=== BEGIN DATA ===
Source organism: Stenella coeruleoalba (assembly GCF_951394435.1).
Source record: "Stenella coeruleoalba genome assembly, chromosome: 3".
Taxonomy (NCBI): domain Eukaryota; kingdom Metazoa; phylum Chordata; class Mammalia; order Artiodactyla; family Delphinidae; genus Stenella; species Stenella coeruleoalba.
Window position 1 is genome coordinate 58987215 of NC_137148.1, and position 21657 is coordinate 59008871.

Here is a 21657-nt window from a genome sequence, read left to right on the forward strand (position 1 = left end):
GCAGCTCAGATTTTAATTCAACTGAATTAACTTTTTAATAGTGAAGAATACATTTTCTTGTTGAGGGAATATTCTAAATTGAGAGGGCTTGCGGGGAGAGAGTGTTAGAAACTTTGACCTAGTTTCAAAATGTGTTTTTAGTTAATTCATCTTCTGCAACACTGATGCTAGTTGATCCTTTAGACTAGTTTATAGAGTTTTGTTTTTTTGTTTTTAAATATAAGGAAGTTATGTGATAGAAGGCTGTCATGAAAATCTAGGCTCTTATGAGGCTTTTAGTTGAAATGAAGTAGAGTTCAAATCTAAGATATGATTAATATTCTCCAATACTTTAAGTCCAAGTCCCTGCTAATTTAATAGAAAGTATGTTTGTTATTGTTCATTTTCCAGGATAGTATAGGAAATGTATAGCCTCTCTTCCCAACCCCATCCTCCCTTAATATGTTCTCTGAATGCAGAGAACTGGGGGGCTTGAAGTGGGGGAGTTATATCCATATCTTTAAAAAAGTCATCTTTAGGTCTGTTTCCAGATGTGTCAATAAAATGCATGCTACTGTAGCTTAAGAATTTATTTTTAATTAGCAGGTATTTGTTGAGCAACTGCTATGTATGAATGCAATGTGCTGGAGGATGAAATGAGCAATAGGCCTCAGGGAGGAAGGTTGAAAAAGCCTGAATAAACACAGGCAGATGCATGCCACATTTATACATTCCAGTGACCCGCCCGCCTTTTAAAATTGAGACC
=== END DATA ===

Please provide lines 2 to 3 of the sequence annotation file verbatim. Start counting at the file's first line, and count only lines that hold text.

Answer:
Source record: "Stenella coeruleoalba genome assembly, chromosome: 3".
Taxonomy (NCBI): domain Eukaryota; kingdom Metazoa; phylum Chordata; class Mammalia; order Artiodactyla; family Delphinidae; genus Stenella; species Stenella coeruleoalba.